Pairing Rigid foam insulation with existing wall cavity
Short story: Shotgun exterior remodel of the house - windows and siding have to go, much sooner that we'd have liked but so it goes.
Silver lining: This would be a great time to add rigid foam insulation to the exterior...
Conundrum: Trying to avoid a "vapor barrier sandwich" (argh!) while keeping existing cavity insulation.
Climate: Zone 5 (Berks Co. is just north of the zone 4 boundary, if it matters) -- 3-month cold weather average seems to be 30F here.
Wood frame 2x4
Sheathing: 1/2" Asphalt-impregnated fiberboard + plywood at corners
Existing cavity insulation: Kraft-faced FB batts (age unknown)
Interior wall: 1/2" Gypsum, regular latex paint
Desired siding: vinyl -- open to insulated insulated / rigid core options at the moment. Tyvek is anticipated.
My current understanding:
- For Zone 5, over 2 x 4 walls, we'd want a minimum R-5 of exterior foam insulation (Naima)
- I could "get away" with just Class III latex paint as a vapor barrier given our siding choice, but I'm stuck with Class II (BS).
- Strictly speaking, I wouldn't have a classic cold weather assembly (see p.14) to the extent that R-5 + rigid foam would be semi-impermeable..?
- Calculating hypothetical sheathing temperatures and dew points has thus far failed to help me make a decision, mainly because I don’t have enough data about our living habits and house performance to determine what interior design conditions are sustainable for us.
When shooting for approximately R-5 on the outside, there seems to be an awkward tradeoff between minimizing the risk of condensation (via thicker/denser foam) and maximizing the wall's ability to dry to the exterior. A minimum 1" of unfaced XPS would hover around 1 perm, give or take, faced polyiso is definitely under 1 perm...
- Where should I seek to position myself in this tradeoff?
- If I am interpreting this correctly (Sidebar 2), it seems as though with Class II on the interior, I do not need to obsess about preventing condensation at all costs as long as my exterior assembly is at least semi-impermeable (> 0.1 perm). That seems to leave all unfaced foam options open, no?
- Can the wall still dry to the interior with kraft-faced FB within, if need be?
Thanks in advance... Having enough knowledge to know these things matter, but not enough to weigh tradeoffs where there do not seem to be absolutes, is a pretty uncomfortable place to be...
XPS (minimum 1") to the exterior and Gary has the psychrometric data to make sure you are covered on the dew point consideration.
Are you pulling down drywall? If so, ditch Kraft faced batts and go high density and unfaced.
Make sure all the all the gaps and cracks are spray foamed from the back side with the siding off as well as from the inside.
If the drywall is coming down, making the interior wall air tight will dramatically reduce any chances for condensation given the fact that you will be keeping and exponentially larger amount of water out of the wall.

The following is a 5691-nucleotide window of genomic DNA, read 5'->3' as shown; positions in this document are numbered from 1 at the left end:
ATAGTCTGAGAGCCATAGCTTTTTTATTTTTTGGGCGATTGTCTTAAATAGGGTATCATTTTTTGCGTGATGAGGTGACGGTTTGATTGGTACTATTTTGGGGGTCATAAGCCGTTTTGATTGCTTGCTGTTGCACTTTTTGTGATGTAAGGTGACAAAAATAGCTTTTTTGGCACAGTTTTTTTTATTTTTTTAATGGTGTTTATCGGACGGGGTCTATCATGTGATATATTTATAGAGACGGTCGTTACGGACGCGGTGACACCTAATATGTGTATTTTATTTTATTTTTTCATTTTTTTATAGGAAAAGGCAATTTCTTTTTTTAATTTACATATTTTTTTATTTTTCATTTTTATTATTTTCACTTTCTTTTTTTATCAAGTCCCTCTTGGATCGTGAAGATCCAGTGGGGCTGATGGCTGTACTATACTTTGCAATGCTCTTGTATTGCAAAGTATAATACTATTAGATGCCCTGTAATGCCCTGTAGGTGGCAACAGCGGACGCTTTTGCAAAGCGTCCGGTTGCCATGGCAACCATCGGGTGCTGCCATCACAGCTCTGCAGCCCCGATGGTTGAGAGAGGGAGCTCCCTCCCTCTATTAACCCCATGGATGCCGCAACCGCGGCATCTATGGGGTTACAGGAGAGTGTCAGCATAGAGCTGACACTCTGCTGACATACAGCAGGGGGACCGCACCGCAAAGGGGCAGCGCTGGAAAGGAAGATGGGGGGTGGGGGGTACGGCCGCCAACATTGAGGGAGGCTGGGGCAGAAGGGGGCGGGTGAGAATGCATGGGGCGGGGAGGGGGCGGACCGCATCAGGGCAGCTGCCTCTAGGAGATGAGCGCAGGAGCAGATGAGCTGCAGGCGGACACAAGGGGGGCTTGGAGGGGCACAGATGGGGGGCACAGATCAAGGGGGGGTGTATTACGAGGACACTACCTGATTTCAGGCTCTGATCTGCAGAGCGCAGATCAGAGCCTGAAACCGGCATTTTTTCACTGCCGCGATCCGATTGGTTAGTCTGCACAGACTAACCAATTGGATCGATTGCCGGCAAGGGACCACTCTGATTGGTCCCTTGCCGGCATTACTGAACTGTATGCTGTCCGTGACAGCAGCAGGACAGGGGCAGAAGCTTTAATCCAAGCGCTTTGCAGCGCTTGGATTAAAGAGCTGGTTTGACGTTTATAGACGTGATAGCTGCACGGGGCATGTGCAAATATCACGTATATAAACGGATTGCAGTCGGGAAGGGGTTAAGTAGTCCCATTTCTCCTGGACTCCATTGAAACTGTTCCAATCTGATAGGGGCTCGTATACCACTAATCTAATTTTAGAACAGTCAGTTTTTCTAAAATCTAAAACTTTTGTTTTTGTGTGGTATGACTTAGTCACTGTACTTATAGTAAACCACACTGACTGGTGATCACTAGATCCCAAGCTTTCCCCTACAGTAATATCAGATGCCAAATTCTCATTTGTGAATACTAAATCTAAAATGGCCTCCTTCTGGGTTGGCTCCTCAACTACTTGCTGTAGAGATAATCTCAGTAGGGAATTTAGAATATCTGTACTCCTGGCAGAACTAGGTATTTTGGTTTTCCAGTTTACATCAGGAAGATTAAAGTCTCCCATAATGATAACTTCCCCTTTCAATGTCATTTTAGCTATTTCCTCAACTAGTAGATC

Trust your science. :thumbup:
The drywall or, most of it anyway, can and will stay, and so will the FB for the time being.
That said, we're tearing down paneling that was up in a good chunk of the house and just discovered that the drywall behind it was never taped and mudded. Any special considerations?
Are you pulling off the fiberboard?
That would be ideal if you aren't dropping the drywall. It would allow you to seal the back of the drywall against any leaks with a combination of foam and/or sealant.
If the blackboard isn't structural (not usually consider such and doesn't appear to in this case with the let in bracing for the plywood corners), I would rip it off and just pull out all of the old insulation, seal at the gaps and cracks, wrap all the outlets, install new batt insulation (FG or Roxul), install foam exterior, seal all the seam, new foam backed siding.
What will the interior finish on the drywall be, after you tape the seams?
This on kraft faced batts, Ginger vs. Mary-Ann; http://www.buildingscience.com/docum...024-vocabulary
Compare your wall make-up/perms with the choices given, pp.14, Fig. 3e-1; http://www.buildingscience.com/docum...nd-wall-design
Using 3 low temps average of 33*F from; http://www.weather.com/weather/wxcli...ly/graph/19604
At 70*F inside, dew-point is 38%RH at foamboard temp of 43*F. That is with medium density R-13, if R-9 as older f.g.= 46* foam temp, 42%RH. R-15 HD or Roxul= 42*F= 36%RH.
Use foam-backed siding if you have children, it resists dents better; https://docs.google.com/viewer?a=v&q...t5jlOsa_kZRRgw
Gary, thanks for the Ginger vs. Mary-Ann link. I had no idea the permeance of my FG would vary as a function of humidity, which is quite comforting.
Interior finish... Was going to go for "regular" (perm > 1, not BIN or the like) latex primer & paint?
Looks like the interior face of my foam should be warm enough more or less all the time as long as we keep RH < 35%.
... To the extent that we tend to keep the house cooler than 70F (65F is typical), our wall assembly is slightly more forgiving, correct?
That said, I really do need to get a hygrometer and see where our RH lies when we're not actively trying to keep it in check.
The wall setup you are proposing will work great.
I would worry about the hygrometer if you keep the humidity in the winter months manageable.
Here is a good chart to know the permeability rates.http://www.energy.wsu.edu/Documents/...05-Jan2011.pdf
There you go. Good Info.
|All times are GMT -5. The time now is 07:29 PM.|
vBulletin Security provided by vBSecurity v2.2.2 (Pro) - vBulletin Mods & Addons Copyright © 2017 DragonByte Technologies Ltd.
User Alert System provided by Advanced User Tagging (Pro) - vBulletin Mods & Addons Copyright © 2017 DragonByte Technologies Ltd.